That said, if you have determined that a formal request is necessary, make sure you do you homework in advance and are as specific as possible about exactly which records you are requesting. It is generally better to start with something specific, and then return to follow up if you learn more or suspect something may not have been included. If possible, also limit the temporal or geographic scope of your request. Remember, also, that agencies are not required to create new records or documents for you (so you can’t necessarily ask for, say, a summary of all transactions related to a specific matter, or a history of the conversations leading to a particular decision) — they just need to let you see what is already there.

In addition, be sure to think carefully about where you are filing the request: each agency or office is only required to search for and disclose records under its own jurisdiction. If you ask the Department of Agriculture for records that are contained over at the Department of the Interior, you won’t get anywhere and you may waste precious time.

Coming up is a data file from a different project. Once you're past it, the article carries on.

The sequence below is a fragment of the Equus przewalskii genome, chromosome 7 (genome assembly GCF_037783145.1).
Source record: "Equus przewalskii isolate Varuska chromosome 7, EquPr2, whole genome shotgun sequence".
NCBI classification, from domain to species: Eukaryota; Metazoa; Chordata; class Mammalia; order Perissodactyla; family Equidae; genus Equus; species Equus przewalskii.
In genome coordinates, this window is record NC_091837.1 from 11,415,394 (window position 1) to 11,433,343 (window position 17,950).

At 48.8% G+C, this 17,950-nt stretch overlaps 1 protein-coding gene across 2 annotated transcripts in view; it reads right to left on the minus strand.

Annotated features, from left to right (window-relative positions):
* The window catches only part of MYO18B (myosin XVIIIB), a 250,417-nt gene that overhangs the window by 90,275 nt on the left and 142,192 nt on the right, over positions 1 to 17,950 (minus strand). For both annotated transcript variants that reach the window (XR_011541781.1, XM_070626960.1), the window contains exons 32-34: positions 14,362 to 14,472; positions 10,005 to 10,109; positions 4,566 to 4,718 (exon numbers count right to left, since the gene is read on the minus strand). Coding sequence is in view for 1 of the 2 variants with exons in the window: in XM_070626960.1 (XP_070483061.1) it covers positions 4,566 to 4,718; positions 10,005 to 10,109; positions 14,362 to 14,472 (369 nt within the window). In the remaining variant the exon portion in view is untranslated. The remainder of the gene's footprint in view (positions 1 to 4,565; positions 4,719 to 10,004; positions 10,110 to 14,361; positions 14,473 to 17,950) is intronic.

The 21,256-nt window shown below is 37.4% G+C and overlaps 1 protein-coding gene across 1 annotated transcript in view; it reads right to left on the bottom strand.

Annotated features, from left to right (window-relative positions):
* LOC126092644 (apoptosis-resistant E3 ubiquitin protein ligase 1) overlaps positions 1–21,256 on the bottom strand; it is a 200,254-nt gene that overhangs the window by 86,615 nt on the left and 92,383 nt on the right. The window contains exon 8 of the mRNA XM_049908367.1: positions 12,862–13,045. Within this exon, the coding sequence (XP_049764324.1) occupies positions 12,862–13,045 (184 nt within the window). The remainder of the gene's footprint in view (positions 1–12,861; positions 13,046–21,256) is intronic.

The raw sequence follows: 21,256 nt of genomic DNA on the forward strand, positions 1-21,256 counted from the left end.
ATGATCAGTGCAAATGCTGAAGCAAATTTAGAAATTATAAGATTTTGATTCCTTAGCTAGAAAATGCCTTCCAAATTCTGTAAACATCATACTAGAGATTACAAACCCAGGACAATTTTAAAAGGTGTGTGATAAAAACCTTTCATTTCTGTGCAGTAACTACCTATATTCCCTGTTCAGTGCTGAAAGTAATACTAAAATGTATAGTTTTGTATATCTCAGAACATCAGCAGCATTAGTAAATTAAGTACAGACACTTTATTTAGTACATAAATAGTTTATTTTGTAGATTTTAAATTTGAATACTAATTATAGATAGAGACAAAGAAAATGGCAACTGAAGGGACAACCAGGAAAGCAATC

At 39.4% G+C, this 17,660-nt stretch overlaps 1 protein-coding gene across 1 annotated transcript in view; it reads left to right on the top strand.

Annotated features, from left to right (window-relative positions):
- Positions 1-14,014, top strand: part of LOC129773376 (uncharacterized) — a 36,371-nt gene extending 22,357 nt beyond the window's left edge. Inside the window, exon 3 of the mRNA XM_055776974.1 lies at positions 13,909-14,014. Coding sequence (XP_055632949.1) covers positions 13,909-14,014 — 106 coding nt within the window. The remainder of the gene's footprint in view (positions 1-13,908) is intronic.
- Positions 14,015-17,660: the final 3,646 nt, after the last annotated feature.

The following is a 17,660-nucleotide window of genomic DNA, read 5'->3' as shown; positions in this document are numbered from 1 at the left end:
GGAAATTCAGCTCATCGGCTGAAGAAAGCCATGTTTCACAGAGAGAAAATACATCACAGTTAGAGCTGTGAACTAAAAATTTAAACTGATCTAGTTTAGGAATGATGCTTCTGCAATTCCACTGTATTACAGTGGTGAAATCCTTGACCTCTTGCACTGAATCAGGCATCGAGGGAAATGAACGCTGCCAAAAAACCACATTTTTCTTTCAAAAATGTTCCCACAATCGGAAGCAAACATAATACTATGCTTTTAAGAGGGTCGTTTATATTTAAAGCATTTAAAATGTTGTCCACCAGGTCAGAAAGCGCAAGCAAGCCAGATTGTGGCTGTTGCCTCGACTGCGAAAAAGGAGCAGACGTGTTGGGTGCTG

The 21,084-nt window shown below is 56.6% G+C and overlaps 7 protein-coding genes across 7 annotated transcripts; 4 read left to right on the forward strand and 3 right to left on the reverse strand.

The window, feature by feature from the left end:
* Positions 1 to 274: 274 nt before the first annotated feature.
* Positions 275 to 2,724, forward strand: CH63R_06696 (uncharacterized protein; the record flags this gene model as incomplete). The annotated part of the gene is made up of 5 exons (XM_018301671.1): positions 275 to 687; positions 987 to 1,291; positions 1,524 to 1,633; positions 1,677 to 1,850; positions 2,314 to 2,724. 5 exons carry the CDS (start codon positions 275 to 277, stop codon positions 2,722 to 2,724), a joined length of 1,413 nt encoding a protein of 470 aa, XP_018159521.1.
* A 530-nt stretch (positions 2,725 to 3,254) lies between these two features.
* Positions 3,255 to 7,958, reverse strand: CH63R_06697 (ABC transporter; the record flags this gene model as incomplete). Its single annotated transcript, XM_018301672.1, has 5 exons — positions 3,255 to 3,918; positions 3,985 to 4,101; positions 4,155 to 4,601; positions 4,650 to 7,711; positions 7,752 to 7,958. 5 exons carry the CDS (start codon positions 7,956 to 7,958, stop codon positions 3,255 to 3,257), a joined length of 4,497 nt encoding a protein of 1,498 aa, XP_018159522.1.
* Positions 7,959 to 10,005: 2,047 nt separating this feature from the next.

Conversely, one area where you may find it helpful to be broader at the outset relates to the format of the records. Since all government records are presumed to be public — not just written ones — FOIA very clearly applies to electronic records as well. But you need to specifically ask for them.

One final point worth noting as you prepare your request: under the law, you do not need to provide any explanation or justification for why you are seeking these records; the records belong to all of us for whatever purpose we have in mind, and there is no reason for you to even muddy the waters by trying to explain how important (or justified or harmless or whatever) your request is. Just tell them what you want, in clear but polite language, and leave it at that.